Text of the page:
Dead Space 2
All of my potential fears dissolved as soon as Isaac Clarke strafed around a corner and stumbled upon an "Everyone wants Peng" poster. Dead Space's favourite in-joke has returned for the inevitable sequel, along with the usual bevy of interface improvements and a hefty ramping of razor-sharp Necromorph limbs.
The USG Ishimura has been left behind to make way for Titan, inching closer towards the inevitable Earth versus the Necromorphs encounter, and Saturn's most famous moon is also the location of the first planet-crack in the series' storied history. I'm going to spoil things a bit here and reveal that something jolly bad has happened and everyone's in a big old spot of nasty space bother, leaving it up to our boy Isaac to lop off enough weird mutated limbs to send the reanimated Necromorph masses back to their freaky alien graves.
Isaac's now a bit of a rare commodity as the sole survivor of the first game, which makes a nice change from his former role of dime-a-dozen space engineer. While everyone else is running around in a panic and getting gored through the chest, Mr Clarke is keeping his cool and reducing his foes to nothing more than a torso stump. It's cool: he's seen it all before. Apart from all the new bits, that is.
There have been a couple of changes to his character. He talks now, for a start, and his helmet whooshes up to reveal his tender human face when he's having a conversation with someone - a subtle alternative to printing "EMPATHISE WITH THIS MAN" on the screen in big bold letters.
He's also fashioned his own makeshift spine out of all the cracked bone and sinew that his Plasma Cutter has eviscerated over the years, which means he doesn't just run around and idly follow everybody's ridiculous orders anymore. There's no more "go over there and flip a switch, Isaac" for this space engineer/saviour of humanity. Isaac will now decide which switches to run up to and flip all by himself, thank you very much.
Watching an early level from the sequel brings back those claustrophobic memories. It's a game that stands out because of strange sounds and creepy movement, including from the protagonist himself. Isaac's chunky suit thumps the ground with every step, acting as a metal cage that echoes his death rattles. His gasps, grunts and screams - of which there are many - are caught and muted by his mechanical confines. It's creepy.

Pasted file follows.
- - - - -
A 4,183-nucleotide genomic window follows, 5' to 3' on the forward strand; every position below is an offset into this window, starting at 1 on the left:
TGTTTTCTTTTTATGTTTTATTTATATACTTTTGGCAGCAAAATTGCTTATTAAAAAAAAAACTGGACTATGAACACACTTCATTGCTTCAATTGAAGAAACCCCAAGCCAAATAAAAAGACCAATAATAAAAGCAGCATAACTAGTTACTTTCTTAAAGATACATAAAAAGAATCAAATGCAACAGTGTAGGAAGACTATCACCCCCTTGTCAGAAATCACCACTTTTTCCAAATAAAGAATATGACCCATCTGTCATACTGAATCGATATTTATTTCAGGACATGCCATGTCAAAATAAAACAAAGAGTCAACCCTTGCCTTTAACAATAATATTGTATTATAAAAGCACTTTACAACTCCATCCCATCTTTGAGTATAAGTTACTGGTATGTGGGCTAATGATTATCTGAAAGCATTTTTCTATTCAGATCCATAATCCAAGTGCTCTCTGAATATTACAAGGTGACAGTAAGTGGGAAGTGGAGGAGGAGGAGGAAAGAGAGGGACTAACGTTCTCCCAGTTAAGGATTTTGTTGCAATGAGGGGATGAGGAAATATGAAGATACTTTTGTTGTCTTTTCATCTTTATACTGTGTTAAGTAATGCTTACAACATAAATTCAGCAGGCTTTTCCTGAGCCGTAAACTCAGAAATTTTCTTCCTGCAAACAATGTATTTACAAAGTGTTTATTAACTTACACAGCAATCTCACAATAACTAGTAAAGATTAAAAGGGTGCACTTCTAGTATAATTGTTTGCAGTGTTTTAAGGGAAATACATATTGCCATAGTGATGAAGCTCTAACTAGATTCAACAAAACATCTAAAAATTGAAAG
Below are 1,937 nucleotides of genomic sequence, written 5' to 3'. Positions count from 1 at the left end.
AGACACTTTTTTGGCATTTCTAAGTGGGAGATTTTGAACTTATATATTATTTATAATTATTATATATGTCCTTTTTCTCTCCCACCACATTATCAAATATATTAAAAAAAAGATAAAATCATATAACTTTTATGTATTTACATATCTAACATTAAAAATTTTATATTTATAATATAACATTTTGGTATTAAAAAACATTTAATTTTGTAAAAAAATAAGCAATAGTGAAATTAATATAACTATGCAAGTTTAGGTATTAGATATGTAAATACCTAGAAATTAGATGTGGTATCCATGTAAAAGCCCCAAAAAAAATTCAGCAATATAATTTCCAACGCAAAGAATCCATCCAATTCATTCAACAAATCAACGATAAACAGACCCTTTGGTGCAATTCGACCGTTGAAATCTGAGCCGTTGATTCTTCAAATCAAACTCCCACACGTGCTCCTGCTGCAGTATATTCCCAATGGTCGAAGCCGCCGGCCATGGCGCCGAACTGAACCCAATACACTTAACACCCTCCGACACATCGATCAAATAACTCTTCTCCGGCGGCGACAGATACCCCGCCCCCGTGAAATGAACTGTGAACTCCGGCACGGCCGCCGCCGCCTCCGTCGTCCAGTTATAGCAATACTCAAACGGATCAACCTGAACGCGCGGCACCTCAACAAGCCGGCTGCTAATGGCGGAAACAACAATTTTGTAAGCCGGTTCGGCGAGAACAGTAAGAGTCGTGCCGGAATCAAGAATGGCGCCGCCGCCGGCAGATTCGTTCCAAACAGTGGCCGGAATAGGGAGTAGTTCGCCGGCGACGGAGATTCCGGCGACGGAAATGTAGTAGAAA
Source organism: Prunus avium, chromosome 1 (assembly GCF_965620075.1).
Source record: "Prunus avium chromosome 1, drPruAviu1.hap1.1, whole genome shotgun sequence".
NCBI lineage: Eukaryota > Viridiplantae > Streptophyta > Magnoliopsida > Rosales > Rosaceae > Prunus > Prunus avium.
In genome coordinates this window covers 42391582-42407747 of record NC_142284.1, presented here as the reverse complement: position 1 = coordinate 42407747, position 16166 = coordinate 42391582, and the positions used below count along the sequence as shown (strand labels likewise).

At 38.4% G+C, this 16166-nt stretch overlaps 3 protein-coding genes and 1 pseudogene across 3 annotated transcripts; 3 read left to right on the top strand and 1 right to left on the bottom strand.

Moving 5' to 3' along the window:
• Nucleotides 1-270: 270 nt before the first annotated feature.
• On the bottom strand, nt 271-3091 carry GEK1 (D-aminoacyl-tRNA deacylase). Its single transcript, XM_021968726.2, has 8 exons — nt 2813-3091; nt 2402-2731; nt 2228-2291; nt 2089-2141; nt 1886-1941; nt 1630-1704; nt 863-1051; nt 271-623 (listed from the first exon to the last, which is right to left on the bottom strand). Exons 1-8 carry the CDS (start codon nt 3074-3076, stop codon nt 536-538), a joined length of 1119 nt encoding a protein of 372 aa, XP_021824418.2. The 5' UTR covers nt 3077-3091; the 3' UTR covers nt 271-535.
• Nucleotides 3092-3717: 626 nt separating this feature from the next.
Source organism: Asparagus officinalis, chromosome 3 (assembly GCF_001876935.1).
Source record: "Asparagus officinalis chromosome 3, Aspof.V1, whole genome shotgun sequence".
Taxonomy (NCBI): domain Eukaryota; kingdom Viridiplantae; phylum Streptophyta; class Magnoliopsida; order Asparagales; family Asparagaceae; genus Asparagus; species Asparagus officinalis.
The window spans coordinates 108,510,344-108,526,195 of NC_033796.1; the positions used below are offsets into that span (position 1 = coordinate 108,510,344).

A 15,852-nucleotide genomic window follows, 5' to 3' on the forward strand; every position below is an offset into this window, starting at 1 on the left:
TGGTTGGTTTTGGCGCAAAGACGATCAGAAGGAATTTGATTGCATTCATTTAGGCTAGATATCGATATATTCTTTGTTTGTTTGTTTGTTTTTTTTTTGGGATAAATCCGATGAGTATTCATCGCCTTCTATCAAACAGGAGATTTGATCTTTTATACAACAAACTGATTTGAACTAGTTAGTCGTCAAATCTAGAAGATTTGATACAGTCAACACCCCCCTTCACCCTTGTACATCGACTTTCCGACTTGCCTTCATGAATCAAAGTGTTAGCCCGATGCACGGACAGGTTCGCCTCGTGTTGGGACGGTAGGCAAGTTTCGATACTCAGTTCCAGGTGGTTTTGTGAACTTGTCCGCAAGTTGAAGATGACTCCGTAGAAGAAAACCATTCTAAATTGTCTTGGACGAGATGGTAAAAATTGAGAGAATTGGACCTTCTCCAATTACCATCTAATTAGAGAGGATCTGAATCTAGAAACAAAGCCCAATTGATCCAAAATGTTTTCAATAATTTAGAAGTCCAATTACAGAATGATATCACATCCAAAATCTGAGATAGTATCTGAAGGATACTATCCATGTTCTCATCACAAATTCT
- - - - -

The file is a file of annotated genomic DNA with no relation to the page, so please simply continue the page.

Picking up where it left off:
But it's still a shooter as much as a horror game, only one where you fire a gun and get a fleshy thump as the projectile lands in the unfeeling tissue of a Necromorph. Isaac, as an engineer, uses tools designed for mining rather than waging war - tools that rip and saw through objects, reducing them to floppy pieces. Saying that, it's hard to imagine what industrial purpose the new Javelin cannon is intended for, seeing as it shoots whopping great poles of pointed metal into your targets and pumps them full of electricity when they're pinned against a solid surface.
The big focus in combat is now on impalements, because simply blasting off limbs is so 2008. The Javelin is a good example, but you can also root around in any nearby piles of severed limbs, pluck out a good pointy one, and charge it with a telekinesis blast to wedge through other enemies.
Giving other weapons fancy qualities like impalements means you might be tempted to get acquainted with the rest of your arsenal instead of just clinging to the Plasma Cutter for dear life, although new destructible environments mean even your trusty sidearm can cause a mighty visual ruckus.
But with great new gear comes ghastly new nasties, with the demo focusing primarily on the new beady-eyed, long-necked Stalkers who make a habit out of peering round corners and then shrinking away into the darkness. They work as a team, lurking out of sight and trying to flank you, which makes a nice change from the enemies in the original game who all charged at you whilst yelling "flaragharahgharhgahhrrrr".
Then there's The Pack, groups of tiny yobs who attack you en mass. Ah, that's more like it.
The final new enemy on show, the Cysts, hide in fiddly places and spew out a globule of explosive gore when either friend or foe gets too close. If you've got lightning fast reactions (or, more likely, some foresight) it's possible to catch the blobs and fire them at enemies.
Other features attempt to liven up the formula a bit. A terminal-hacking mini-game (where Isaac, like the master engineer he is, stuffs his arm up a terminal and yanks out a clump of wire) already feels a bit routine, but the ability to trigger decompression adds a neat risk-reward event to certain areas. Decompression will suck all the enemies out into space, but fail to shoot a panel in a few seconds after triggering the event and Isaac will be taking the same trip.
There's still a lot to like with Dead Space, although the recently announced multiplayer modes remain lurking in the darkness for now. From this brief encounter with the new single-player campaign, though, it's plain to see that Isaac Clarke's second Necromorph encounter has the potential to go down as well as some of that sweet, sweet Peng.
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